Thanks Chicago Public Library!

I’ve been sharing with you my love of the library and my obsession with my new Kindle. They have now morphed together. This morning as I was going through my Twitter feed, I discovered the Chicago Public Library is now offering e-books for my Kindle. Yes I shrieked with delight in my apartment, causing my two cats to look at my like I was insane.

I read the Sun-Times article and was pleased to know that the Chicago Public Library has multiple digital copies of the best-selling books to borrow. All you have to do is log onto the site and enter your library card number and zip code. 3,546 books at my fingertips for free. And I don’t have to worry about late fees! Sign me up now.

I immediately logged onto the Chicago Public Library site to view what was available and I was not surprised to find myself looking at a wait list for many of the best sellers. As Jen commented on my post about the potential Amazon digital library, many people don’t want to wait on these lists. That’s fine for you all, but this girl is adding herself on the wait list now. The nice thing is is that the site shows you how many copies of the e-book are available and how many people are on the waiting list.

Since I have gotten my Kindle, I have been devouring books like crazy. I’m a firm believer that the more you read the better you write.  This discovery is going to feed into my desire to read and desire to write. Winter in Chicago is coming and I think I just figured out what I’m going to do holed up in my apartment when the snow comes.

My View on the Potential Amazon Digital Library

I saw a tweet come through on my feed this morning about Amazon wanting to launch a subscription-based library for the Kindle. As a new Kindle owner, I thought the idea would appeal to me. It doesn’t. In fact, it disturbs me.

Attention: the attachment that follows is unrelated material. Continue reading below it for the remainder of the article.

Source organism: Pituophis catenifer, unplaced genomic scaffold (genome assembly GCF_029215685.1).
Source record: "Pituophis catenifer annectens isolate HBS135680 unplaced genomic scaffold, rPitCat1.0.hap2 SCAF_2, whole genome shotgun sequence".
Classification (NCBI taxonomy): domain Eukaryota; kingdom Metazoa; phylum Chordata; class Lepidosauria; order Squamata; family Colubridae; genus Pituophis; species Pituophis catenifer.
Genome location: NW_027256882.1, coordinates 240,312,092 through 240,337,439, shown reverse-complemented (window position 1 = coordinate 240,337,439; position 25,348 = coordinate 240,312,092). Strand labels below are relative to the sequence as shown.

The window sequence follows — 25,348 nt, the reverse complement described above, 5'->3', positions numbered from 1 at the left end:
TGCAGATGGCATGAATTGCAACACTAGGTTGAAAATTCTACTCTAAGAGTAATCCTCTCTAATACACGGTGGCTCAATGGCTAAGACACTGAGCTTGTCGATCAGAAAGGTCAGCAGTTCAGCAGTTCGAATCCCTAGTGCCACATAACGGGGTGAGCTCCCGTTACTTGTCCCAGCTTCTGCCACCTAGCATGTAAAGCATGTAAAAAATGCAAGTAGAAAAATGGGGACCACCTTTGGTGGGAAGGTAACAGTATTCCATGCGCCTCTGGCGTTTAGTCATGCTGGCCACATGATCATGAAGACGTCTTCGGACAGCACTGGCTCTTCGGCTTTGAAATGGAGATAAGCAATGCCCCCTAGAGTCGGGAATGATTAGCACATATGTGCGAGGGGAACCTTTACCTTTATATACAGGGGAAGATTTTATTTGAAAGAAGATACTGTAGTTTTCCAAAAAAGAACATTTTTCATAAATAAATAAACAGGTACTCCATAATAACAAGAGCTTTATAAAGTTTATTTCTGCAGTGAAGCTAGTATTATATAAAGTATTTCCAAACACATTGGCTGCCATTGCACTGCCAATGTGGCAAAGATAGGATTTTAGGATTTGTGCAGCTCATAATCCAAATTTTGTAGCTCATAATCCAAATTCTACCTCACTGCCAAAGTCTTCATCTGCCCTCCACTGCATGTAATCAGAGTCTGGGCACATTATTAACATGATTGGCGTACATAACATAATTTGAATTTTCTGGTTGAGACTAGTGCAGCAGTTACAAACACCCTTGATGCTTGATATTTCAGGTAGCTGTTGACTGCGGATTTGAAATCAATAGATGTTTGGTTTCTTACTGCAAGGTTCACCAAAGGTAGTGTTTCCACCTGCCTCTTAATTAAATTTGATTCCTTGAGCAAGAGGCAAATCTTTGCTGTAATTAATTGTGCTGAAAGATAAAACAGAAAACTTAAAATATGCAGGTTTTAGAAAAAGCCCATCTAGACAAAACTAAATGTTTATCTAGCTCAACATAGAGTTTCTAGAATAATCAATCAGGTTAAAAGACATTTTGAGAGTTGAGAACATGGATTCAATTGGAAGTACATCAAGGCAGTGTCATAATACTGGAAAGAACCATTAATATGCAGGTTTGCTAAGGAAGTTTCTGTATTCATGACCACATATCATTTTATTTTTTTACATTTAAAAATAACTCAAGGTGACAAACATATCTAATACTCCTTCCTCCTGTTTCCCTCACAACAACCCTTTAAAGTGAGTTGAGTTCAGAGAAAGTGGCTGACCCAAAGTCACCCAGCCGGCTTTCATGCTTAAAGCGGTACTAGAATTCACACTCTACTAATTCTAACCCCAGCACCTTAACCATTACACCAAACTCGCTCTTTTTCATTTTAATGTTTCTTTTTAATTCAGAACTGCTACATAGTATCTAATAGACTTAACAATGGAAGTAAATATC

I can’t imagine having to pay to access a library. As I shared with you in an earlier post, I grew up in the library. We have free public libraries across the country that are starting to adapt to digitally published books. Why pay for monthly access when you can still borrow a digital book from the good old fashioned library?

The obvious answer is convenience and availability.

Fine, if you want to pay for your subscription, do it. But reports are saying that Amazon wants to make it available to prime members. I am not paying $79 a year to rent books.

Why Amazon? You already let Kindle users share books for two weeks. Most of the classics are free. Sorry, this subscription thing is not for me.

My other concern, also addressed in the article, is how authors are going to be affected. As I have started to blog and have become more active on social media sites, I have had the opportunity to connect with a lot of authors. I understand publishers are leery about this idea, but how will this impact those who are self-published writers and have e-books through Amazon? Are they going to be included in this “premium” library? Would they even want to be?

It will be interesting to see if Amazon goes forward with this idea. What do you think?

Is a Library a Library Without Books?

I was a library junkie when I was a kid. I grew up spending my summers with the Chicago Public Library, first completing the summer reading program and then as a volunteer. I love the smell of books and browsing the shelves for a new find. I still do.

I saw the headline “Is a Bookless Library Still a Library?” on the Time website. Colleges are now creating bookless libraries with lots of seats and computers that have access to the library’s collection of electronic materials.

I suppose this was bound to happen with the advances in technology, but it poses a few great questions. What happens when a server goes down or a power outage happens? How do you access any materials? How do you archive your materials?

I’m old school and I know it. I like being able to make notes on paper and highlight things. Those techniques are what helps me write and outline the point I want to convey to others. Sure you can do all of that on the iPad and the Kindle. Some of you would probably call me a tree killer.

As I wrote in an earlier post, I still love to write drafts out on a legal pad or a journal to outline my thoughts. I couldn’t think of being in college and not having books to put notations with Post-It notes.

What do you guys think? Is a library a library without books? Or is it just a study room? Do you think that bookless libraries are going to be the new trend? Leave me a comment below or tweet me.